Although Løberg sees the positive aspects of neutering and spaying, she doesn’t think Norway should copy the USA.
“You have to decide each case individually to determine the cause of the behaviour. I would clearly take a stand against neutering and spaying as a preventive measure," she says.
In 2009 Løberg compiled some research articles on the subject for a feature in the Norwegian Kennel Club’s magazine.
This referred to a study conducted by the researchers Hart and Eckstein about how neutering affects behaviour.
Occurrences of humping were reduced by nearly 70 percent in the study, and fighting was reduced by over 60 percent.
Nevertheless, the researchers saw no change in territorial aggression.
The study emphasised the fact that it made no allowances for potential changes in the owners’ behaviour toward their dogs after these were neutered.
Christmas in the air
A crackling fire is burning in the fireplace. Joppe is curled up in his favourite spot on the sofa while Nina pets his back. Two months have passed since he was neutered.
The owner has come to the conclusion that Joppe probably was suffering long before he indicated it.
“He seems really satisfied now and is a happier dog than he was prior to being neutered.”
The hormonal barking from the weeks after the operation has also stopped.
“I don’t think all dogs should be neutered, but for Joppe this was definitely the right thing,” says Nina, with her eyes on her pet, who is asleep now with his head on a sofa cushion.
The Animal Welfare Act:
§9 Medical and surgical treatment must be implemented justifiably with regard to animal welfare in keeping with the animal’s functional abilities and quality of life.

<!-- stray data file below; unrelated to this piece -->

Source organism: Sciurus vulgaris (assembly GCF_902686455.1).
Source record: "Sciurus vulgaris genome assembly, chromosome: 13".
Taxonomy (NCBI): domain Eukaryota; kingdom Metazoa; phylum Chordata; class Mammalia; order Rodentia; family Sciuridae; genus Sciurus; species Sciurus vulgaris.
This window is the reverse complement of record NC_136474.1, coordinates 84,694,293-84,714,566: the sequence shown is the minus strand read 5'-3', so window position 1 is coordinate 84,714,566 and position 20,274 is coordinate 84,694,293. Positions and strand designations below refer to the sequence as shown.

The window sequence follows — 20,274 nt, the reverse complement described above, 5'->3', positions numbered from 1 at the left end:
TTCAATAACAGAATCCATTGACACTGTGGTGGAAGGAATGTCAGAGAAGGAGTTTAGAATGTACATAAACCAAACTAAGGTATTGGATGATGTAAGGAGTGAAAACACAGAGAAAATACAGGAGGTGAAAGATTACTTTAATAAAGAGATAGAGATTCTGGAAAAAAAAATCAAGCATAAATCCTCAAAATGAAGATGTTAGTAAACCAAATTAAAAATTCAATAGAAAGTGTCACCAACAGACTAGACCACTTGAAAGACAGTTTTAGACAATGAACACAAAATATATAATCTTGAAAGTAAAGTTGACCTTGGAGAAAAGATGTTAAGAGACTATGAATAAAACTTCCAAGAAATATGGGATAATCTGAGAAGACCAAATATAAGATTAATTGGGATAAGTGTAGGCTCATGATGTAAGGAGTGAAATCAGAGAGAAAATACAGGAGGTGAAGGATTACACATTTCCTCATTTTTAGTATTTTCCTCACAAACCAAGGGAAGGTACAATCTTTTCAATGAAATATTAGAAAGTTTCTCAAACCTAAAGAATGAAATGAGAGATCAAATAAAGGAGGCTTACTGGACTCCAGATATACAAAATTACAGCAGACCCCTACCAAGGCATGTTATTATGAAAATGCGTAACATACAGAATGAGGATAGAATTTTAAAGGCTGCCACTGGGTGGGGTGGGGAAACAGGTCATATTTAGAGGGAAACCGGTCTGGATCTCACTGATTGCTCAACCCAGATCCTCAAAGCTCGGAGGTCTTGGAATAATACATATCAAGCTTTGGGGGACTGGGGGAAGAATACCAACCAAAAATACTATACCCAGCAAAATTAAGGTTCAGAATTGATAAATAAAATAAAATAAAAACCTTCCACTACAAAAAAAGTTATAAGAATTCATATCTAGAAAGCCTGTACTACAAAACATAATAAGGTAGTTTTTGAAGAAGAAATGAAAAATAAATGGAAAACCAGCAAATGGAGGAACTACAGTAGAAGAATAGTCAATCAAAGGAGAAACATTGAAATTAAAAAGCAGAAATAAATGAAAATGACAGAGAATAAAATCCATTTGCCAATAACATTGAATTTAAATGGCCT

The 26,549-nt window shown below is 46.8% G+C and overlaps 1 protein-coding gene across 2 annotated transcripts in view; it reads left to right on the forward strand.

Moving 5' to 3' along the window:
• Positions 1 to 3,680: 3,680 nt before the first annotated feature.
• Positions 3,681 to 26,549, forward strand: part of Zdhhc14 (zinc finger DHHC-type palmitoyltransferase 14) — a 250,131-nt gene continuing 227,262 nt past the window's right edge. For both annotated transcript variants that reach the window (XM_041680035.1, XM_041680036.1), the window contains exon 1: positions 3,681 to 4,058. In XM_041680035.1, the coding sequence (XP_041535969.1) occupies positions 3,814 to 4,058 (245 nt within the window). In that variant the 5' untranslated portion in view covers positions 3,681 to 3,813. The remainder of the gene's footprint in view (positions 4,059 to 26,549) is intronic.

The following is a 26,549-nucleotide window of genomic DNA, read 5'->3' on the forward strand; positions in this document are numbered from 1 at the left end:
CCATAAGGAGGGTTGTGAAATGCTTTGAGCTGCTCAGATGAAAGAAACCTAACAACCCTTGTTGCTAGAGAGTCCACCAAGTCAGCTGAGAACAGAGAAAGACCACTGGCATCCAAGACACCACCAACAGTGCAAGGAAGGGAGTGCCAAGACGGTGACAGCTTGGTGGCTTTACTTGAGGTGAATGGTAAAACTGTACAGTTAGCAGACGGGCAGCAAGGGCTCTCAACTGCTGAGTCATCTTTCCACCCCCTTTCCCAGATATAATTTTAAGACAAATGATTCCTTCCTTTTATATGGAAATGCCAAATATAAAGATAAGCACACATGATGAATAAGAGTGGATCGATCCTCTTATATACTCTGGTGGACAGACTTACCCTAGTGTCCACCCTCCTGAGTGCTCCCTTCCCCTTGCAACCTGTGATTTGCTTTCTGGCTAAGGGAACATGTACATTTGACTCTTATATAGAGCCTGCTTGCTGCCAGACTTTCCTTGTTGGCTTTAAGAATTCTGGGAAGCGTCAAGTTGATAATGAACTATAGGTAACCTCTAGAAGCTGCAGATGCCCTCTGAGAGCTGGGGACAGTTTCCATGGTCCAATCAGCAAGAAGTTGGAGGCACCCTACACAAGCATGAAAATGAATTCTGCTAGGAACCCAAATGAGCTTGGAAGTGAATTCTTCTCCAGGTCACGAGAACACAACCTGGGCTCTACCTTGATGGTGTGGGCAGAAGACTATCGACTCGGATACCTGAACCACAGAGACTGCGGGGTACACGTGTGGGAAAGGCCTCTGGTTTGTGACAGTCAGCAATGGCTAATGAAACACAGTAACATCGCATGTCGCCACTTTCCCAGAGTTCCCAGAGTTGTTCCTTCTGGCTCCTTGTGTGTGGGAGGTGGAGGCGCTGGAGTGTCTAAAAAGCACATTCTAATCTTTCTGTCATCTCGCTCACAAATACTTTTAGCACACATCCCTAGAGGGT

No surgical treatment or removal of body parts on animals can occur without a warrantable reason with regard to the animal’s health. However, the warranted marking of animals in animal husbandry is permissible. Removal of horns or neutering/gelding/spaying is permissible when necessary with regard to animal welfare or other special reasons.
Necessary anaesthetization or pain relief shall be administered for painful surgical treatment.
In addition in the explanation to the new act from 2010 it is stipulated that the animal owner’s wishes should be considered during evaluations.
(Source: Lovdata.no, ScienceNordic’s unofficial translation)
It’s legal to neuter and spay dogs in Sweden and Denmark.
The Swedish Veterinary Association informs that less than seven percent of dogs in Sweden are neutered or spayed.
Denmark and Norway have no statistics in this regard, but according to the Norwegian Veterinary Association the shares in the Scandinavian countries are fairly equal.
By comparison over 90 percent of dogs in the USA are neutered or spayed.
Opinion of kennel clubs:
We have contacted the kennel clubs of Norway, Sweden and Denmark.
None of the kennel clubs support a wide-scale neutering such as in the USA, but would rather have the procedure remain the exception to the rule here in Scandinavia.